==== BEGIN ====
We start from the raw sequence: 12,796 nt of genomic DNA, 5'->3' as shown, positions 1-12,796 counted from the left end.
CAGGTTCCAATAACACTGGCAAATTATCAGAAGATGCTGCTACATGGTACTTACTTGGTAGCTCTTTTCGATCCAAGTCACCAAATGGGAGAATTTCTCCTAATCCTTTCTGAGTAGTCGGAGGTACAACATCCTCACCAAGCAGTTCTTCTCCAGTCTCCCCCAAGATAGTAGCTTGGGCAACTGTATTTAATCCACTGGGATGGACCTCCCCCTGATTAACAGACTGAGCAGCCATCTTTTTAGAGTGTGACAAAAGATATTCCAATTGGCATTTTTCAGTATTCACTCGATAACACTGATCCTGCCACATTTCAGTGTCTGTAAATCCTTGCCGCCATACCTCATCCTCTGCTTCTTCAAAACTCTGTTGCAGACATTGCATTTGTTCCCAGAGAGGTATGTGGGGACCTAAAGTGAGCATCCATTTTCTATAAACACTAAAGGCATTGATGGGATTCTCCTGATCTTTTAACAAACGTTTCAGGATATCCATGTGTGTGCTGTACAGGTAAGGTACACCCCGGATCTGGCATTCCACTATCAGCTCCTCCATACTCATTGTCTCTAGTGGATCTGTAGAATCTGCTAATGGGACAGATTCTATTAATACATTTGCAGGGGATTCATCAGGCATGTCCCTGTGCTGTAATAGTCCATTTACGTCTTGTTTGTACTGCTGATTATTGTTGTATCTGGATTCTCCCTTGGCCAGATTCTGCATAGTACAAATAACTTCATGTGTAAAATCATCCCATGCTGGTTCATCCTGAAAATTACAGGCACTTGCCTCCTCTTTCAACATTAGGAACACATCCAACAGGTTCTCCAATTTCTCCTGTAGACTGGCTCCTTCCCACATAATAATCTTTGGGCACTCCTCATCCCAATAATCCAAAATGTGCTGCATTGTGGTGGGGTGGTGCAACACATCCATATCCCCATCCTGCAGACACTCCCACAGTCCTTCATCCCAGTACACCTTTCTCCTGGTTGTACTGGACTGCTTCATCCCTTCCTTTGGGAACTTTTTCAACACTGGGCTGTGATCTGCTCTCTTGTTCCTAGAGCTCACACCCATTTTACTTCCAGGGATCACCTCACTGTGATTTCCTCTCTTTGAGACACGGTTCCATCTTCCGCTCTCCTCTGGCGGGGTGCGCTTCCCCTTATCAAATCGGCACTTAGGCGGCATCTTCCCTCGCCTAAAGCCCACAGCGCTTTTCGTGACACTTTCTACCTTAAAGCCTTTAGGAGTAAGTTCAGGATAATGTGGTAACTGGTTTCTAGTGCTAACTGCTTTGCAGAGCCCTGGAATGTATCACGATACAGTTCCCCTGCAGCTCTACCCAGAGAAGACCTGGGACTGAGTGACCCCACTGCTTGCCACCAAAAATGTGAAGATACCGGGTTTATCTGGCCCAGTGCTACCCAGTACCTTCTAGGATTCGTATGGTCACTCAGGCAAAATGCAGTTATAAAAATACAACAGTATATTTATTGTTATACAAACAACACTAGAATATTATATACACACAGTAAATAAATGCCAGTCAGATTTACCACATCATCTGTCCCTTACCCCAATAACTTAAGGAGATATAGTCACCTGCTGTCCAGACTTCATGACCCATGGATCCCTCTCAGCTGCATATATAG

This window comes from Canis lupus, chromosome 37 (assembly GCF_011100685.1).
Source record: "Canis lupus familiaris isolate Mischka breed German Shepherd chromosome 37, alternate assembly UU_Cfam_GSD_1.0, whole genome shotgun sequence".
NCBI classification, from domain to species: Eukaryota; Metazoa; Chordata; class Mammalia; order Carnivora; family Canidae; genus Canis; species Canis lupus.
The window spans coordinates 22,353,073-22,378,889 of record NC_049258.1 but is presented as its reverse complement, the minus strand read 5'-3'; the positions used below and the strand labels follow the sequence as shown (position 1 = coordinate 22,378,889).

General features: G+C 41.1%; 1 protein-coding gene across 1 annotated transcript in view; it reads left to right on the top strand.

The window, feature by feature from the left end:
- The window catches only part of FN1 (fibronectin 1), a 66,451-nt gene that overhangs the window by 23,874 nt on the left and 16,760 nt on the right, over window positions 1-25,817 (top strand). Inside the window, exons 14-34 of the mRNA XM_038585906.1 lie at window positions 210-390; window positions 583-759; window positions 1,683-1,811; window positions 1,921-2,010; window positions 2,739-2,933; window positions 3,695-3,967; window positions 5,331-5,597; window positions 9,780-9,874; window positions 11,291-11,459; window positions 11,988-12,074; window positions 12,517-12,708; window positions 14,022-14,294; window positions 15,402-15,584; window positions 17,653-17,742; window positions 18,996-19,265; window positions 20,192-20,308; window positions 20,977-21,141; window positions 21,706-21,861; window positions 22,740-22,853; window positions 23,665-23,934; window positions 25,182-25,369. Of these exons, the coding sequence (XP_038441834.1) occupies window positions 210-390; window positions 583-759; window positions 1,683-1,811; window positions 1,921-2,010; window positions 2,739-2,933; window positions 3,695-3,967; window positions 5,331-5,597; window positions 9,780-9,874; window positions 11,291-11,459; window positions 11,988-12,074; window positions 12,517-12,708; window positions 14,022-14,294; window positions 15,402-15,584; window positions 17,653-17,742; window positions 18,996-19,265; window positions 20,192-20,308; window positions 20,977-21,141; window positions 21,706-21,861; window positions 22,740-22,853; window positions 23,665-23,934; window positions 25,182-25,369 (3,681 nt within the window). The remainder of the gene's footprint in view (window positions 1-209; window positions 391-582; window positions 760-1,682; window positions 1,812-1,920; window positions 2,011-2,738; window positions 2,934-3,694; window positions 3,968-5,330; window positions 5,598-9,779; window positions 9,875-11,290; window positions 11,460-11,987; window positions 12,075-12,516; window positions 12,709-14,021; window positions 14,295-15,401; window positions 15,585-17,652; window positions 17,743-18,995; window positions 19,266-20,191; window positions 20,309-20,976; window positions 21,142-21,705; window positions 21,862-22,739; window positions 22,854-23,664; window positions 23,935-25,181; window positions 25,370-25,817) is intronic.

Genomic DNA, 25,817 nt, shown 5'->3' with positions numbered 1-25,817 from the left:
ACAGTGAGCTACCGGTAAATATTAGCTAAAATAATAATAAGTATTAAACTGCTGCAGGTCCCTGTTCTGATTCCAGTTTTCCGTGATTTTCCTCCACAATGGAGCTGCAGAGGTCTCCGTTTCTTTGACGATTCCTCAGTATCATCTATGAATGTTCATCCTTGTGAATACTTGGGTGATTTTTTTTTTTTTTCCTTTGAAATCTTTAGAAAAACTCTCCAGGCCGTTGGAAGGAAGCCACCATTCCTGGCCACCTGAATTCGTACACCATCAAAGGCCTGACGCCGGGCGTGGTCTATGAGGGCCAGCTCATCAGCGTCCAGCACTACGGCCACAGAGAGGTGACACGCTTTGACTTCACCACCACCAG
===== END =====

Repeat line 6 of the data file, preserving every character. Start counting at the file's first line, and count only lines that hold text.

The window spans coordinates 22,353,073-22,378,889 of record NC_049258.1 but is presented as its reverse complement, the minus strand read 5'-3'; the positions used below and the strand labels follow the sequence as shown (position 1 = coordinate 22,378,889).